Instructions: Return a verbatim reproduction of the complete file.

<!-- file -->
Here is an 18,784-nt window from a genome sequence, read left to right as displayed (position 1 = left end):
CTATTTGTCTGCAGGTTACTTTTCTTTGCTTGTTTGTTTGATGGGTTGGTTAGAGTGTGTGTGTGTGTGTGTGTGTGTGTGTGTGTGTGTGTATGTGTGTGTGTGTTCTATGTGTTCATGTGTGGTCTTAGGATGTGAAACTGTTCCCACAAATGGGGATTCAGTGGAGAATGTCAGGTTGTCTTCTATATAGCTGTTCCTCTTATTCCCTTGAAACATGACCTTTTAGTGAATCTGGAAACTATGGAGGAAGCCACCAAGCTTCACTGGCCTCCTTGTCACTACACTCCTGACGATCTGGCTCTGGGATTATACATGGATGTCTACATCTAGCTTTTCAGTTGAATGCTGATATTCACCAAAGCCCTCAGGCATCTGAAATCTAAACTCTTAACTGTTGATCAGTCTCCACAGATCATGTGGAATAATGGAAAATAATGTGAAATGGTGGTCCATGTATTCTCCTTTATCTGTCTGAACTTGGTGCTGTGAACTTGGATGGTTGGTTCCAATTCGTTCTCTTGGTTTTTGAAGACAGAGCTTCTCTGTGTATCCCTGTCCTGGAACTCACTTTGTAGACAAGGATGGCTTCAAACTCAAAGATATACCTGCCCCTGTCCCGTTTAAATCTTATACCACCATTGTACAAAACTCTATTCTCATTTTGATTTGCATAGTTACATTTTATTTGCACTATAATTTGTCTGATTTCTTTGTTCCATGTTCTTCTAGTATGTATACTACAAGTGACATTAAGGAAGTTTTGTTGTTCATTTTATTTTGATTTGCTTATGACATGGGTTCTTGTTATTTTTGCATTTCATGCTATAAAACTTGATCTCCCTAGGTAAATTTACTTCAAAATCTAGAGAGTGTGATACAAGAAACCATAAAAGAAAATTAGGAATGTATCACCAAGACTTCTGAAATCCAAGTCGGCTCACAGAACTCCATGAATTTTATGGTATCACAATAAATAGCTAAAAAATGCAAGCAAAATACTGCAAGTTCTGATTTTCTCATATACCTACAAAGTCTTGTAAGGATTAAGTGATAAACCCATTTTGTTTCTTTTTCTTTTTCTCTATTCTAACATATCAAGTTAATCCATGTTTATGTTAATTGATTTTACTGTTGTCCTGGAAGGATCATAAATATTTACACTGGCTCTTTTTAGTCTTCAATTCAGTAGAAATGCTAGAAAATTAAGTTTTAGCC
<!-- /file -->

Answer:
Here is an 18,784-nt window from a genome sequence, read left to right as displayed (position 1 = left end):
CTATTTGTCTGCAGGTTACTTTTCTTTGCTTGTTTGTTTGATGGGTTGGTTAGAGTGTGTGTGTGTGTGTGTGTGTGTGTGTGTGTGTGTGTATGTGTGTGTGTGTTCTATGTGTTCATGTGTGGTCTTAGGATGTGAAACTGTTCCCACAAATGGGGATTCAGTGGAGAATGTCAGGTTGTCTTCTATATAGCTGTTCCTCTTATTCCCTTGAAACATGACCTTTTAGTGAATCTGGAAACTATGGAGGAAGCCACCAAGCTTCACTGGCCTCCTTGTCACTACACTCCTGACGATCTGGCTCTGGGATTATACATGGATGTCTACATCTAGCTTTTCAGTTGAATGCTGATATTCACCAAAGCCCTCAGGCATCTGAAATCTAAACTCTTAACTGTTGATCAGTCTCCACAGATCATGTGGAATAATGGAAAATAATGTGAAATGGTGGTCCATGTATTCTCCTTTATCTGTCTGAACTTGGTGCTGTGAACTTGGATGGTTGGTTCCAATTCGTTCTCTTGGTTTTTGAAGACAGAGCTTCTCTGTGTATCCCTGTCCTGGAACTCACTTTGTAGACAAGGATGGCTTCAAACTCAAAGATATACCTGCCCCTGTCCCGTTTAAATCTTATACCACCATTGTACAAAACTCTATTCTCATTTTGATTTGCATAGTTACATTTTATTTGCACTATAATTTGTCTGATTTCTTTGTTCCATGTTCTTCTAGTATGTATACTACAAGTGACATTAAGGAAGTTTTGTTGTTCATTTTATTTTGATTTGCTTATGACATGGGTTCTTGTTATTTTTGCATTTCATGCTATAAAACTTGATCTCCCTAGGTAAATTTACTTCAAAATCTAGAGAGTGTGATACAAGAAACCATAAAAGAAAATTAGGAATGTATCACCAAGACTTCTGAAATCCAAGTCGGCTCACAGAACTCCATGAATTTTATGGTATCACAATAAATAGCTAAAAAATGCAAGCAAAATACTGCAAGTTCTGATTTTCTCATATACCTACAAAGTCTTGTAAGGATTAAGTGATAAACCCATTTTGTTTCTTTTTCTTTTTCTCTATTCTAACATATCAAGTTAATCCATGTTTATGTTAATTGATTTTACTGTTGTCCTGGAAGGATCATAAATATTTACACTGGCTCTTTTTAGTCTTCAATTCAGTAGAAATGCTAGAAAATTAAGTTTTAGCC